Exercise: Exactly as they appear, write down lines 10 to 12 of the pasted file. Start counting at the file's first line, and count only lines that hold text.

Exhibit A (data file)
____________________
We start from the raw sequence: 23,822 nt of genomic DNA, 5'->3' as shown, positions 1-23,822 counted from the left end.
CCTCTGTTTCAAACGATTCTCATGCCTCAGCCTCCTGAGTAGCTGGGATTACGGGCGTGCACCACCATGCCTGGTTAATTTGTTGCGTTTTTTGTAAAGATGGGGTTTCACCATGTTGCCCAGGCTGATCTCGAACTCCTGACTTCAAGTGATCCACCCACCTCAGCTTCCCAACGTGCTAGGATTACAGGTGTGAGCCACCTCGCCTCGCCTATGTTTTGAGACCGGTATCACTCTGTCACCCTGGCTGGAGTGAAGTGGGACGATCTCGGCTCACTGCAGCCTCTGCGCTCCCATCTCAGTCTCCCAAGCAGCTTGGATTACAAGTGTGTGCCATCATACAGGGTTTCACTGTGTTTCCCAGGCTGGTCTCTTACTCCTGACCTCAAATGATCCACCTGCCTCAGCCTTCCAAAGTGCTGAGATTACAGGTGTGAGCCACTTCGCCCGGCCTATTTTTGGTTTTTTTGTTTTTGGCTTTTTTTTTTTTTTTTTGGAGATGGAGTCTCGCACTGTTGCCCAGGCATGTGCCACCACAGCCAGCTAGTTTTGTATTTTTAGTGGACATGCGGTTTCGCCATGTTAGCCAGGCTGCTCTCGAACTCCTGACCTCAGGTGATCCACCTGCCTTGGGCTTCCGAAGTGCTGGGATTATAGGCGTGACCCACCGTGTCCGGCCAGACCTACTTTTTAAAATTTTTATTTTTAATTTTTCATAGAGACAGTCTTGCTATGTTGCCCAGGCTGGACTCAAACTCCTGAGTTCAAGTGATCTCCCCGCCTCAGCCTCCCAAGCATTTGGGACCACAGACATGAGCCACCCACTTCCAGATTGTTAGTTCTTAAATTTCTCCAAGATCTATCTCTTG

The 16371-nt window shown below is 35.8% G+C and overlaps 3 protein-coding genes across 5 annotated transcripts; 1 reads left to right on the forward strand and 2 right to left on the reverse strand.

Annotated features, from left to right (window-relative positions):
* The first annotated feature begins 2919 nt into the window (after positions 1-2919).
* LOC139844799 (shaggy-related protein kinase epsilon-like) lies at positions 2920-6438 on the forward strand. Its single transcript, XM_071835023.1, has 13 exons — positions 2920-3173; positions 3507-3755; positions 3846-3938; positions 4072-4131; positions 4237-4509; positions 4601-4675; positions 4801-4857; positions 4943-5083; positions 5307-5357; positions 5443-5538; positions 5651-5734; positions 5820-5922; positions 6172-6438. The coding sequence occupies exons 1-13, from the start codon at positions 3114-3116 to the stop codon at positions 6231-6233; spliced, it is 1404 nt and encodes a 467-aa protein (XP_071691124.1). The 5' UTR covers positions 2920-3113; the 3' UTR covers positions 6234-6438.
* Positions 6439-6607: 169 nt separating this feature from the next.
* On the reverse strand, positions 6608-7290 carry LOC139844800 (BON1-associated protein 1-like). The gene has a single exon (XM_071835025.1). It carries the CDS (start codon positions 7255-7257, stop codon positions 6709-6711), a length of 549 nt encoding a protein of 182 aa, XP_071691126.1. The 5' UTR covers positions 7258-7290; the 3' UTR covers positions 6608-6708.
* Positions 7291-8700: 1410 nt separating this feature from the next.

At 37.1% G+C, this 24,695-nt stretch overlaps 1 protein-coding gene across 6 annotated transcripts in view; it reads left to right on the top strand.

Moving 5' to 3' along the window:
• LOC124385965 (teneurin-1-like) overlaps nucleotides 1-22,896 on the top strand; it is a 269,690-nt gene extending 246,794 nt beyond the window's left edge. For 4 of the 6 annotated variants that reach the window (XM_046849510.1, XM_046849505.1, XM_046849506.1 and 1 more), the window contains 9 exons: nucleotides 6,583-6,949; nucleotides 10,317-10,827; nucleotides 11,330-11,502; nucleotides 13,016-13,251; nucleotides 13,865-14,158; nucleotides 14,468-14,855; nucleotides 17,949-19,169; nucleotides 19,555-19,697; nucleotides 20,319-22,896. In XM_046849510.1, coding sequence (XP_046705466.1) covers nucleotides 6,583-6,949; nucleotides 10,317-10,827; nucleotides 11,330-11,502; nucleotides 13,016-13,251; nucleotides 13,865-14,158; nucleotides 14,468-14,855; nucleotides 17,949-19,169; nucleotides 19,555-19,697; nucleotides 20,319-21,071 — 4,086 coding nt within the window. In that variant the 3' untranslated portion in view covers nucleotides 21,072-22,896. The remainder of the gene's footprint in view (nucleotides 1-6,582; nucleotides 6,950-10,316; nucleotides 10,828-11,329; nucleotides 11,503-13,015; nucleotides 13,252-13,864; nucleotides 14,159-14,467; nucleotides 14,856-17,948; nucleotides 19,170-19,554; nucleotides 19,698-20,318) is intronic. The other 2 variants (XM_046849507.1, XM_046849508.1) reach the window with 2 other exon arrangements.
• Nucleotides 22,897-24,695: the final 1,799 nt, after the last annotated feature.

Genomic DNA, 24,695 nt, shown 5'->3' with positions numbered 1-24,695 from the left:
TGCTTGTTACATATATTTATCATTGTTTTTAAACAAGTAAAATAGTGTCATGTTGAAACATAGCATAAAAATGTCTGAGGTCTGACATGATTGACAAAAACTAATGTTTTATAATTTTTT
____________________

At 37.1% G+C, this 24,695-nt stretch overlaps 1 protein-coding gene across 6 annotated transcripts in view; it reads left to right on the top strand.

Moving 5' to 3' along the window:
• LOC124385965 (teneurin-1-like) overlaps nucleotides 1-22,896 on the top strand; it is a 269,690-nt gene extending 246,794 nt beyond the window's left edge. For 4 of the 6 annotated variants that reach the window (XM_046849510.1, XM_046849505.1, XM_046849506.1 and 1 more), the window contains 9 exons: nucleotides 6,583-6,949; nucleotides 10,317-10,827; nucleotides 11,330-11,502; nucleotides 13,016-13,251; nucleotides 13,865-14,158; nucleotides 14,468-14,855; nucleotides 17,949-19,169; nucleotides 19,555-19,697; nucleotides 20,319-22,896. In XM_046849510.1, coding sequence (XP_046705466.1) covers nucleotides 6,583-6,949; nucleotides 10,317-10,827; nucleotides 11,330-11,502; nucleotides 13,016-13,251; nucleotides 13,865-14,158; nucleotides 14,468-14,855; nucleotides 17,949-19,169; nucleotides 19,555-19,697; nucleotides 20,319-21,071 — 4,086 coding nt within the window. In that variant the 3' untranslated portion in view covers nucleotides 21,072-22,896. The remainder of the gene's footprint in view (nucleotides 1-6,582; nucleotides 6,950-10,316; nucleotides 10,828-11,329; nucleotides 11,503-13,015; nucleotides 13,252-13,864; nucleotides 14,159-14,467; nucleotides 14,856-17,948; nucleotides 19,170-19,554; nucleotides 19,698-20,318) is intronic. The other 2 variants (XM_046849507.1, XM_046849508.1) reach the window with 2 other exon arrangements.